Wiki
Sometimes though its not just one document I am collaborating on but a whole suite. For instance the operations manual for the Churchill Club is a whole series of documents covering accounting, marketing and event management. These documents are always a work in progress as we add new bits as we run into them. In fact sometimes they’re just a couple of dot points. I say we as there is a small geographically dispersed team building and using them, however they are not for public consumption. Since there is a suite of documents, I decided a Wiki is a much better solution as its:

  • Native web format (html)

  • Searchable

  • Pages can be edited by anyone (just click the edit button at the bottom of each page).

  • Can be secured or made private (just turn on security and authorise users).

  • Natural environment for developing documents that are always changing

  • Lends itself to a team constantly editing, rather than two individuals going back and forth.

I chose dokuwiki as the wiki solution as its just too easy to deploy, it doesn’t even require a database back end, and it is designed for small team document collections.

Blog
Finally I decided that the blog format (web pages through a blogging engine) is best suited for the blogs I write for Smartcompany. I realised its just silly to write a document in say word format, the have it edited to be suitable to be printed as a web page. Why not make it a web page in the first place. So I set-up a WordPress Blog at http://wordpress.l2i.com.au. Its where I keep all my completed articles, and partially written ideas as drafts (note you won’t be able to see anything there that you can’t already see on Smartcompany).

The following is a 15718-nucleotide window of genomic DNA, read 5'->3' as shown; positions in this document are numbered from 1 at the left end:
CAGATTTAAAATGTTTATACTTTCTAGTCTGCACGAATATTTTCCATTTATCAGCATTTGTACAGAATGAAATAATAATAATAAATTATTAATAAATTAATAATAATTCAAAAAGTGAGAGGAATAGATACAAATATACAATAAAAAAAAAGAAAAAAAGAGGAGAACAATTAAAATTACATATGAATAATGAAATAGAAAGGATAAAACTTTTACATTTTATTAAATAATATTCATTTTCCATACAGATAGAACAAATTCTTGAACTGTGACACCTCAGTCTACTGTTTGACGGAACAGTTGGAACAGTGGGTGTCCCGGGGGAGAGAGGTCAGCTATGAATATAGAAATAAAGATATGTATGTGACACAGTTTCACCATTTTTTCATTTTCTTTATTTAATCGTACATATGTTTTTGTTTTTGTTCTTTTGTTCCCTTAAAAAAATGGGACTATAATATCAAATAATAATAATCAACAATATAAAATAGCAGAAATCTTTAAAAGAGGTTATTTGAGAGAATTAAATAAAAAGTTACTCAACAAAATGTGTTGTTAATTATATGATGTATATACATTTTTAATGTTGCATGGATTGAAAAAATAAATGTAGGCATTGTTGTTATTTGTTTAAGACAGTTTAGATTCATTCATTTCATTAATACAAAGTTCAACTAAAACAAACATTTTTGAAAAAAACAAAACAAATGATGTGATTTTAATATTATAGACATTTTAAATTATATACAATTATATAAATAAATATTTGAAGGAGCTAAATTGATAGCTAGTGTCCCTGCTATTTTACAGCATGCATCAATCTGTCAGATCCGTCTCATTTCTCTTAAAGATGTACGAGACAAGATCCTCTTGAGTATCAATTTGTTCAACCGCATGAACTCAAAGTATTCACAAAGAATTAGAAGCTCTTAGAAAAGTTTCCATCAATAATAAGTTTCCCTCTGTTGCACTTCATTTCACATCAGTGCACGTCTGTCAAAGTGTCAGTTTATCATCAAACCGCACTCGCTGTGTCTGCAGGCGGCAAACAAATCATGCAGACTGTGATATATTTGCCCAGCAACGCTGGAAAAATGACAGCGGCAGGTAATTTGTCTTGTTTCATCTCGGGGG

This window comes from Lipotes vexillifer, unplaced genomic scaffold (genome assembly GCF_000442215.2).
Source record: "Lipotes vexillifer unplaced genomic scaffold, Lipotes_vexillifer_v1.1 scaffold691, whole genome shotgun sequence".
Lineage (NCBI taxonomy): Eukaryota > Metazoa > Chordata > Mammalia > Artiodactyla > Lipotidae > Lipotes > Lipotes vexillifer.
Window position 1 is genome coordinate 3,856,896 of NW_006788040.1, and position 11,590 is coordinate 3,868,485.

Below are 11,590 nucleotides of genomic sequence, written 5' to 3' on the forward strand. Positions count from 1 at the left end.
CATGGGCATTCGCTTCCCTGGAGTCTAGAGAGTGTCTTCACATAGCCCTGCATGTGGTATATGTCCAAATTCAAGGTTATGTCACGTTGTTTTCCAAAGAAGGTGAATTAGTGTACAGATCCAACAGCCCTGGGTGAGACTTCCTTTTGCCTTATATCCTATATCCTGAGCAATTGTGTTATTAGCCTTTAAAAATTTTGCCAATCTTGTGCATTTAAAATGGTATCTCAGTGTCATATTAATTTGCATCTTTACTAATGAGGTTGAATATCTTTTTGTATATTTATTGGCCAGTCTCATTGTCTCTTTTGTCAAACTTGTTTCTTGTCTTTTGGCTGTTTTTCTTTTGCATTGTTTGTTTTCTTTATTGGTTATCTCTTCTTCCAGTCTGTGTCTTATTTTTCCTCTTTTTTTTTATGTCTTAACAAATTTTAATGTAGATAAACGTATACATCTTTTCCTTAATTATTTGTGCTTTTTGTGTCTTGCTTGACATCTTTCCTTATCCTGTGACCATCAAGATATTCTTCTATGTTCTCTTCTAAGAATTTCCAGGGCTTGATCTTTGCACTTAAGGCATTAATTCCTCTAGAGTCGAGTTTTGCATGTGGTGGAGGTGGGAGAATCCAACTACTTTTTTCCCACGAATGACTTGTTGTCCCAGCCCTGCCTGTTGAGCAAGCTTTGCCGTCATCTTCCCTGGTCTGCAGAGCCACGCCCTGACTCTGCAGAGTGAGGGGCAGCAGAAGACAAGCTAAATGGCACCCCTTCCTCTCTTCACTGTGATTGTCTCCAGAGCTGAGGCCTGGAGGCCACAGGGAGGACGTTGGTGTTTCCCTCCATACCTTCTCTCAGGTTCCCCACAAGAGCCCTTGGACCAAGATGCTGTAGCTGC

So I have now solved my documentation problem and all the other major problems other than accounting software.  Next week I will cover off the new Accounting solution implemented and the benefits I have discovered from moving it off the desktop.

Newslettah!

2000 I was running a multimedia business called Carradale Associates and had the opportunity to vend it into a new IT support business. I pretty much let all the contractors I was employing go, other than the oldest one who I really wanted to look after. Unfortunately he and I had a difference of opinion. I wanted to make a lot of money, and he wanted to work in a New York style loft office, with a cool coffee shop downstairs.

Slight disconnect.

Anyway fast forward 8 years and my friend now has his own IT business. Amongst the product set he has developed is an email marketing solution. And everyonce in awhile when we get together, he suggests I should be using it to send out my Churchill Club emails (at about $200 a go). Traditionally I kind of wanted to, but the CRM system I was using on my windows based laptop was working just well enough and it was free.

However, now that I have moved to a linux based netbook (as discussed in previous weeks blogs), I had to come up with a new solution.

Unfortunately for my friend, a quick look around the open source solutions, and I came up with a free product called PHPlist . PHPlist seemed to be the goods, and when I compared it to my friends solution, I knew I had to give it ago. (My features comparison table is below).

Feature

The Mates Paid Solution